Immanuel Mifsud, one of the few local authors who manages to paint a true picture of Malta in the Nineties

by Mark Vella

In one of his more insightful critical contributions, Alfred Sant once remarked that a new Maltese literature could only appear by means of a generation of writers that had not experienced the traditional "closed" society. Pragmatic and demystifying, Sant's view recognizes the need of an "actual" literature, delving into society's contemporary realities and preoccupations, and correctly notices that, notwithstanding the merits of our best authors (particularly the Moviment Qawmien Letterarju group), our literary products are still overshadowed by a reticence characteristic of the past. Even if much Maltese literary art has reached standards which compare to those of countries with more advanced cultural traditions, it frequently stops short of the expectations of the modern reader: predictability of form and technique, stock situations and characters, a questioning and investigation muffled by traditional mores, religious guilt, and political allegiance. Symptoms characteristic of much local art production which continue to effect even budding artists whose experience is no longer of the kappillan's supremacy over the rubble wall village but of Saturday evening in a Paceville bar.

Immanuel Mifsud (b. 1967) seems to know much about the latter spatio-temporal concept, now firmly fixed in the nation's collective psyche and a leitmotif of much current literary fare (from Sammut's naive Paceville to Palma's infamous Overdose). Mifsud, however, performs no such acrobatics, and his aptly named Il-Ktieb tas-Sibt Filghaxija (1993), promotes him as the sharpest observer of Maltese society today: muted tones and short clipped sentences reveal life at its most ritualistic and monotonous, where the characters lose all identity in the humdrum urban sprawl and become prowlers in a night of virtual promises but little real fulfillment. "Bhas-Soltu", "Sibt wara Sibt...", the night ends in a silence of desperation and disillusion, augmented by the one sole certainty: that Saturday will soon be back again.

Mifsud probes the ground with composure, relaying the sensation without histrionics or poseur pseudo-philosophy but with a reeling reality effect: the clock ticking away "donnu japplawdi"; the compulsive actions of a chain-smoker; the mundane rituals of an unsatisfied couple preparing for their umpteenth pizza night. Reality, the real and actual one, is presented through an array of the commonest people - no class consciousness here, no hero or anti-hero: abstract and faceless individuals without individuality, from the couple and their agreed-on frigidity to the new society's scum of the earth: prostitutes, homosexuals and men simply seeking for some love. Mifsud's characters have had their slow development since Stejjer ta' Nies Koroh (1991), where the author unearths the new categories of suffering individuals, no longer fighting quixotically against a world that does not understand, but bearing themselves in a world which is the way it is. Mifsud is no moralist. Condemnation and omniscient stances are welcome absentees in a search for a truth, one of the many, which will probably never come out. Man is alone, and Malta's just realized.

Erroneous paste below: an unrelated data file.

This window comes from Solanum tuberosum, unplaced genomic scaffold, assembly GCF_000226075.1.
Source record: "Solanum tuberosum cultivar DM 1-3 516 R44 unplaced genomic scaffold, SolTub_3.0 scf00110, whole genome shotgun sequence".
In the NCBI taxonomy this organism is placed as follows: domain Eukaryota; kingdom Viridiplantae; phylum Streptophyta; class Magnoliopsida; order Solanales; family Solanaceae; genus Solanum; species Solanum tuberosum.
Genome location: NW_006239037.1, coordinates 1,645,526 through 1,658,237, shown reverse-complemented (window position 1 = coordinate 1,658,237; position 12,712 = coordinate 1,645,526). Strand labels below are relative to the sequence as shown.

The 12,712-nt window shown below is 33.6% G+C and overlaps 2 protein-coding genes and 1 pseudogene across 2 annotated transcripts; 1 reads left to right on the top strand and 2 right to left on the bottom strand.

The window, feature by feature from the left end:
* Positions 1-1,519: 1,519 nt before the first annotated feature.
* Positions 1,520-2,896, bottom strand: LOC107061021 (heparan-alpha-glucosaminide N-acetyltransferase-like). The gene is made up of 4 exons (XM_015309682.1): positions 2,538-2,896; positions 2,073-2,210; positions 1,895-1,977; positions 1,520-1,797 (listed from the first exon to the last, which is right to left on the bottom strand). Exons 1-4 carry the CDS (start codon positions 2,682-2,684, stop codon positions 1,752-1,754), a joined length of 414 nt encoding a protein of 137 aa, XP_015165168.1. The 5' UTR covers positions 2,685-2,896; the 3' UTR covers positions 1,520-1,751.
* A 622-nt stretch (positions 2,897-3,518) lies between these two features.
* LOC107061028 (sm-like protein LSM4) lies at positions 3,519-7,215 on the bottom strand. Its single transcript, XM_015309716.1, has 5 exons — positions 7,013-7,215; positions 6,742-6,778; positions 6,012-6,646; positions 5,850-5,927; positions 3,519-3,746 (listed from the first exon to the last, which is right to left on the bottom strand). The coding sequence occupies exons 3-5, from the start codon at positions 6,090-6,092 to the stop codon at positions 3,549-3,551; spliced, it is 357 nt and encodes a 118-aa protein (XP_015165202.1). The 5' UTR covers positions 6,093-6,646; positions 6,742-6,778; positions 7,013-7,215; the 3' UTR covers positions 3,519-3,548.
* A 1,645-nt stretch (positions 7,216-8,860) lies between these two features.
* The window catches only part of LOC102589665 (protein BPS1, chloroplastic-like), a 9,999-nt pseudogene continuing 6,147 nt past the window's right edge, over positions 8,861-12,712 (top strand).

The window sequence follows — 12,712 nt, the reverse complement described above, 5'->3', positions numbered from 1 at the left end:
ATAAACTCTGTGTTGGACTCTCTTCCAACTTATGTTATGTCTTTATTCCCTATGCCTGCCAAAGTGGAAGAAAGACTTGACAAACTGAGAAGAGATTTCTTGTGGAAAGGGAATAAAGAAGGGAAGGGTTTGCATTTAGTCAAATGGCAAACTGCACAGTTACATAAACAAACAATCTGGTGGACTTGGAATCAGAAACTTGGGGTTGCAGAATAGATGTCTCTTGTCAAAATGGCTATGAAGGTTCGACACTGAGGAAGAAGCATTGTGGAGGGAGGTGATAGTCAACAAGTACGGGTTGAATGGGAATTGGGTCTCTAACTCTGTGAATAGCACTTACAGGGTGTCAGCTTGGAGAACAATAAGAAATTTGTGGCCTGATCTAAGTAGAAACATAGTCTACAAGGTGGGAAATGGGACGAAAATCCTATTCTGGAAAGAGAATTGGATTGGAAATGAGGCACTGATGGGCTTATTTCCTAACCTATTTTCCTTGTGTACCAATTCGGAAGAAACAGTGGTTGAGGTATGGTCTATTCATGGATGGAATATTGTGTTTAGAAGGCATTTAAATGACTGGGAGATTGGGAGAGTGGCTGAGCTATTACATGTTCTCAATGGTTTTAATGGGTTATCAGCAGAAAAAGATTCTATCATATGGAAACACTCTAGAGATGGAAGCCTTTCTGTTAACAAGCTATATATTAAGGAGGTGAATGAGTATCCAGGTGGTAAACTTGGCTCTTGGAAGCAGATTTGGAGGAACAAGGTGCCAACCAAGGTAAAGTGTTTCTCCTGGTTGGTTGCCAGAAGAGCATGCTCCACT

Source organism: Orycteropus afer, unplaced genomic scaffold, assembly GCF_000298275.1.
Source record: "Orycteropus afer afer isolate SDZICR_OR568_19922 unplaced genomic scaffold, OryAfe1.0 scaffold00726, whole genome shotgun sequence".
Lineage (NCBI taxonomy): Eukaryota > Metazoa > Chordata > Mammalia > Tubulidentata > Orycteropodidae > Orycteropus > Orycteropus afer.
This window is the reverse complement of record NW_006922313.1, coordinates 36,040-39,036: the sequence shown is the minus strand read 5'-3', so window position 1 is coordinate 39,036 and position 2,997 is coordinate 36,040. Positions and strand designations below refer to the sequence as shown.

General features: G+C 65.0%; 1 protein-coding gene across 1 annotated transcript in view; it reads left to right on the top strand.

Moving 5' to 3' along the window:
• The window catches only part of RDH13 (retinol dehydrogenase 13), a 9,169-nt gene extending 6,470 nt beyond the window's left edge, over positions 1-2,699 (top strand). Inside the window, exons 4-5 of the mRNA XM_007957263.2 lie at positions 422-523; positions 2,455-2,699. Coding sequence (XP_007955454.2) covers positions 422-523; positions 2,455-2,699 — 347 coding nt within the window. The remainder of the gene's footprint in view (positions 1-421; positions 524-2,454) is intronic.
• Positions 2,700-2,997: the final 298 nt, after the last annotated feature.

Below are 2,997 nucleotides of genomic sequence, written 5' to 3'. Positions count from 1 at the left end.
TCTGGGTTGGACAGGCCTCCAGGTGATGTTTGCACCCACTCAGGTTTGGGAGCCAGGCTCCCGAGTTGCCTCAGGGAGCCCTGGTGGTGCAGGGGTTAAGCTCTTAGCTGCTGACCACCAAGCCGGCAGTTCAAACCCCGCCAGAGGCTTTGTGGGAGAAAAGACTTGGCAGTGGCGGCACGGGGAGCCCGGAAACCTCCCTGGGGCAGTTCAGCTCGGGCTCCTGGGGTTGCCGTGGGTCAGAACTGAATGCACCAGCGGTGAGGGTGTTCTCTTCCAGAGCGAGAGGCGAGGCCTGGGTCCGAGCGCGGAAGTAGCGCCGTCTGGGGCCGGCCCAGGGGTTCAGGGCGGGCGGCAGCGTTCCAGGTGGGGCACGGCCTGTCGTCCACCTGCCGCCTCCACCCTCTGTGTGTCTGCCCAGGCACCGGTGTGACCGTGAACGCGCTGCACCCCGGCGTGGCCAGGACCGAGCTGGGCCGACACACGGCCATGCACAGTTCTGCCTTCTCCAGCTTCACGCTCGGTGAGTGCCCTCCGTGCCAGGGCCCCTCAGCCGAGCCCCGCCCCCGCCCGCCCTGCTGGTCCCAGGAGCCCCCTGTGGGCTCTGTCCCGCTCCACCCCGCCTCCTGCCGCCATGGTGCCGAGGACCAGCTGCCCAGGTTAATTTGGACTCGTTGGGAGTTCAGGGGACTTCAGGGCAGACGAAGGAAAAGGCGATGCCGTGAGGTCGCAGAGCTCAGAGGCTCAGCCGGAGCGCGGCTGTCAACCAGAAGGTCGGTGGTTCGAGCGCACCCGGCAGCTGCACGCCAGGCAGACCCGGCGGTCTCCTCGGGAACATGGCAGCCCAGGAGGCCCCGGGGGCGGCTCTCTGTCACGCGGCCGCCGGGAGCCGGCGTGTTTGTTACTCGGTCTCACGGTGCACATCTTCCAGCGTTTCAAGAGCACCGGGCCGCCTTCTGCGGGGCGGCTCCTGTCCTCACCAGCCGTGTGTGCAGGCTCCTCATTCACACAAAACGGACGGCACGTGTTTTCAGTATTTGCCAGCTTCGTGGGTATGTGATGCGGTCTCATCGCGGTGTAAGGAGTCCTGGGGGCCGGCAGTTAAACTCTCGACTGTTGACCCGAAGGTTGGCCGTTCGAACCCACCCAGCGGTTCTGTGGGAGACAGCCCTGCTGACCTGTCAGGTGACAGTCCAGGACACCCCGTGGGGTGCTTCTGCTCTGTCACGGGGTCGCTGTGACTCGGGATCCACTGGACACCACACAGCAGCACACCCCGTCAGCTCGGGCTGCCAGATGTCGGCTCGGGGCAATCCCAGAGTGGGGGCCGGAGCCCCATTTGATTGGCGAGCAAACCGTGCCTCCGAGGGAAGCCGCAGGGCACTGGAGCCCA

Notwithstanding obvious limitations, Mifsud has the mettle of a responsible and coherent author. His cultured approach, reflected in the quotations that litter Il-Ktieb..., from Kundera to Octavio Paz and Saint-Exupery's poignant "C'est ne pas la peine...." is a sure guarantee for a literary product that is not alienated from contemporary reality and thought. Mifsud is no iconoclast, no Zeitgeist-maniac assuming artistic posterity for having chronicled the gizmos of a generation: he might be giving a valency to the X denoting today�s youth, but there is more to him. Most important of all, an essential lyric quality, an inheritance from the great moderns of the likes of Friggieri and Azzopardi, a world-weary notion of the intrinsics of the human condition. His technique is worth noting, too: not highbrow or inaccessible, it follows the Maltese kwadrettizmu tradition, where essential sketches of situations, feelings, states of mind relay an intensity which lingers in the mind. Mifsud does not tell stories: his works are indeed impressions, with the scarcest of plot (if any). Content as motivation of the form-stifled progress, still life, and nothing ever changes.

Mifsud, also involved in contemporary theatre, is slowly, and (thank heavens) humbly, establishing himself as a watershed in Maltese literature, especially in a period characterized by a dearth of sensible material, which sways to and fro from blatant imitation and sorrowful posturing to vacuous experimentation. He has impressively captured the sign of the times and all alone, like the characters, stages the updated version of the eternal re-run.

Stejjer ta' Nies Koroh and Il-Ktieb tas-Sibt Filghaxija are available in all leading bookstores. Immanuel Mifsud has also published drama pieces and poetry, the latter of which a sample is included in the latest Maltese poetry anthology edited by Oliver Friggieri.

Elegance Magazine, Spring 1997